New Battery Comprised Solely of Lithium-Sulfur-Based Compound

3 Min Read
New Battery Comprised Solely of Lithium-Sulfur-Based Compound

Researchers at the University of Maryland have achieved a first in lithium-ion battery science: the development of a successful lithium-based battery using one material for all three core components of a battery -- anode, cathode, and electrolyte.

In research supported by the National Science Foundation, a team led by Chunsheng Wang, a professor in the University of Maryland's Department of Chemical and Biomolecular Engineering, has used a material composed of a mix of sulfur, germanium, phosphorus, and lithium to create a battery 600 microns thick, or about the size of a dime, he said in an article on UMD's website.


In an interview with Design News, Wang explained how he and his team were able to successfully design a battery using only one material to play all the key roles, which typically are composed of different materials in a standard battery.

"The conventional all-solid-state lithium-ion batteries consist of three distinct components: an anode, an electrolyte, and a cathode," he told us. "In addition, current collectors are also used to ensure the electron transport through the electrodes and the external circuit. The anode, cathode, and electrolyte normally use three different materials due to the stringent different requirements for each component."

MORE FROM DESIGN NEWS: Flexible Solar Cell Can Be Woven Into Energy-Harvesting Fabric

For example, the electrodes are expected to be reversibly lithiated/delithiated at a low potential for the anode, or a high potential for the cathode with good mixed electronic/ionic conductivities. In the meantime, the electrolyte should have a wide electrochemical stability window with a very high ionic conductivity, but negligible electronic conductivity, Wang said.

His team was able to realize a single-Li10GeP2S12 battery by using the lithium-sulfur and geranium-sulfur components as active centers for lithiation/deliation as a cathode and anode, respectively, when mixed with electronically conductive carbon. Pure Li10GeP2S12 was used as the electrolyte.

"Some solid electrolytes can decompose into composite containing electrode components when potential is beyond certain voltage window," Wang explained. "Normally, these electrode components have low electronic conductivity, limiting the reaction kinetics. However, if carbon is coated/mixed into these electrode, these materials can provide high energy and power density as a electrode."

MORE FROM DESIGN NEWS: Backpack is a Wireless, Wearable Charging System

The realization of the single-Li10GeP2S12 battery is based on the fact that the Li-S and Ge-S components in Li10GeP2S12 could act as the active centers for lithiation and delithiation as a cathode and an anode, respectively, when electronically conductive carbon is mixed, Wang said.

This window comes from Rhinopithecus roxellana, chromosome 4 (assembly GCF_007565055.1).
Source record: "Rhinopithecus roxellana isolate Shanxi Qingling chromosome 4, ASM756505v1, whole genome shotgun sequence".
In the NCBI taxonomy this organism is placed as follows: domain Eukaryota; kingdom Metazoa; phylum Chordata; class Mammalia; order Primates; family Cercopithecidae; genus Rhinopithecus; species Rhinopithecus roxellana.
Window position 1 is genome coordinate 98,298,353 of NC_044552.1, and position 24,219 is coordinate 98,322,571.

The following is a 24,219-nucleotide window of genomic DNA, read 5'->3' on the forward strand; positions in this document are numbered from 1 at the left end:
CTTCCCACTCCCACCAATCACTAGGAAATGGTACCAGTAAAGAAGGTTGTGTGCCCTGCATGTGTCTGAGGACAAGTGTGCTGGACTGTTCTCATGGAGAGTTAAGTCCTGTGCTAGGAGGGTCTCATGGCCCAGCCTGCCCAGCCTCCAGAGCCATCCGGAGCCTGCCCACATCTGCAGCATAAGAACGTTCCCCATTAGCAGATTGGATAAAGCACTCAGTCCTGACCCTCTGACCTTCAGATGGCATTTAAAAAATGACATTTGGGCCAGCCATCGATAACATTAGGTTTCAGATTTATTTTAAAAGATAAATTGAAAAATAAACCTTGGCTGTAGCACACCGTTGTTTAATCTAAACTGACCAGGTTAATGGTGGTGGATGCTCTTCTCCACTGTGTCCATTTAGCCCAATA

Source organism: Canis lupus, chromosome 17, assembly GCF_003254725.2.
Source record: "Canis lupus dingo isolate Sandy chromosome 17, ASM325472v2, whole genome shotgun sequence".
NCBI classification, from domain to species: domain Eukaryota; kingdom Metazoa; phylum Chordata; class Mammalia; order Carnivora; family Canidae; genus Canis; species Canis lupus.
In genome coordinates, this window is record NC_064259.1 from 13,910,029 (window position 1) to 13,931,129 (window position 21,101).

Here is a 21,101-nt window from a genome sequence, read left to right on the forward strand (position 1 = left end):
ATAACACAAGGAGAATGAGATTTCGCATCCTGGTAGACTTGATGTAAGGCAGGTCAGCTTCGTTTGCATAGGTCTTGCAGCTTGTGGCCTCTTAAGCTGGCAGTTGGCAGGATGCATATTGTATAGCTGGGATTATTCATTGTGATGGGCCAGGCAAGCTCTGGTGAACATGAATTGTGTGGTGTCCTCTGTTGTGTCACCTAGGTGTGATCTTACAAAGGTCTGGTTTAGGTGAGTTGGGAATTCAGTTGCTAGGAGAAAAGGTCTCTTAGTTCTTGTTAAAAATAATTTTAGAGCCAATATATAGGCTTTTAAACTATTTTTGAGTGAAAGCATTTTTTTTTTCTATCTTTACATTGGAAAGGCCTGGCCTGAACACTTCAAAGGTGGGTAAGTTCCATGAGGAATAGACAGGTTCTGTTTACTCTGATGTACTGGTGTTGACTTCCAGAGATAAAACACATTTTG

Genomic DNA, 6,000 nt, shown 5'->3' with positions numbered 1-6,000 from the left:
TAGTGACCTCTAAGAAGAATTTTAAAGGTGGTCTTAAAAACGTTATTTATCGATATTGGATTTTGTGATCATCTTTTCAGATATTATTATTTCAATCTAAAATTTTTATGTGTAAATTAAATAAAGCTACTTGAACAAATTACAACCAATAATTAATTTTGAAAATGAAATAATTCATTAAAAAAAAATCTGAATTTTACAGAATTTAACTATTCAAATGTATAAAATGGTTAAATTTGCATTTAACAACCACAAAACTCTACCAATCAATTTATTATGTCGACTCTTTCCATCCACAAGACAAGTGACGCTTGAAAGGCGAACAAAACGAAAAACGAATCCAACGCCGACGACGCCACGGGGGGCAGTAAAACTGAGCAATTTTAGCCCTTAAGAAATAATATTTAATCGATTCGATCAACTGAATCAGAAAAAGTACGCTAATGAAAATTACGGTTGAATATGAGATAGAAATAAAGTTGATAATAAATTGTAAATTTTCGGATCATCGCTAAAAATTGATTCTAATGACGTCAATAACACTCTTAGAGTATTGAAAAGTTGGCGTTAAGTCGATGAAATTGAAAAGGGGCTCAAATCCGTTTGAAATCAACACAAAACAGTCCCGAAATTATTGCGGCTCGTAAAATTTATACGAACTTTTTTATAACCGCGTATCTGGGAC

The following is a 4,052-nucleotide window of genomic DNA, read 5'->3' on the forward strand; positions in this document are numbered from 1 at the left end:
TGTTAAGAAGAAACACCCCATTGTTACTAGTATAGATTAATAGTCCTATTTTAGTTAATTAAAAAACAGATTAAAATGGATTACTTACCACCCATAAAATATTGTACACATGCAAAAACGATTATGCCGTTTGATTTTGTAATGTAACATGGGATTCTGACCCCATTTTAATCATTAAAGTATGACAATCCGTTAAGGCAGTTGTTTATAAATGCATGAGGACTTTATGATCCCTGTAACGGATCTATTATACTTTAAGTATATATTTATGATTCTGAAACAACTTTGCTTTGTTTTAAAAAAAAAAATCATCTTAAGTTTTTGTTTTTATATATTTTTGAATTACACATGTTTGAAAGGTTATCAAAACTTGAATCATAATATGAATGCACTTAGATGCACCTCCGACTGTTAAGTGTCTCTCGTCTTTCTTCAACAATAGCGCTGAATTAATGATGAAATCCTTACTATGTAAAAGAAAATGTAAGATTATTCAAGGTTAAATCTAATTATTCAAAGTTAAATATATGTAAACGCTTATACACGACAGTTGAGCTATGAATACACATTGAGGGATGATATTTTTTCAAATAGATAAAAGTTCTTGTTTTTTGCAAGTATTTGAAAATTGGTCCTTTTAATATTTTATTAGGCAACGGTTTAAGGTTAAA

There are a number of practical and scientific benefits to a one-material battery, he told us. It simplifies the battery fabrication process, reducing the cost, as well as paves the way for the fabrication of nano-batteries. Real-world applications for the battery include everything from nano devices to the electric vehicle, Wang said.

While not fully proven yet, the battery also should have long cycle life and high power density, as well as easily integrate into an electronic circuit board, Wang added.

Researchers will continue working to optimize the cell structure and battery materials, as well as apply the same concept to oxide electrolytes. There is not yet a timeline or roadmap for commercialization, which depends on future investment in and needs for the battery.

Elizabeth Montalbano is a freelance writer who has written about technology and culture for more than 15 years. She has lived and worked as a professional journalist in Phoenix, San Francisco, and New York City. In her free time she enjoys surfing, traveling, music, yoga, and cooking. She currently resides in a village on the southwest coast of Portugal.

Atlantic Design & Manufacturing, the largest advanced design and manufacturing trade show serving the Northeastern US, will take place in New York, June 9-11, 2015. It's your chance to meet qualified suppliers, get hands-on with the latest technologies, and expand your network. Learn more here.

About the Author(s)

Elizabeth Montalbano

Elizabeth Montalbano has been a professional journalist covering the telecommunications, technology and business sectors since 1998. Prior to her work at Design News, she has previously written news, features and opinion articles for Phone+, CRN (now ChannelWeb), the IDG News Service, Informationweek and CNNMoney, among other publications. Born and raised in Philadelphia, she also has lived and worked in Phoenix, Arizona; San Francisco and New York City. She currently resides in Lagos, Portugal. Montalbano has a bachelor's degree in English/Communications from De Sales University and a master's degree from Arizona State University in creative writing.

Sign up for the Design News Daily newsletter.

You May Also Like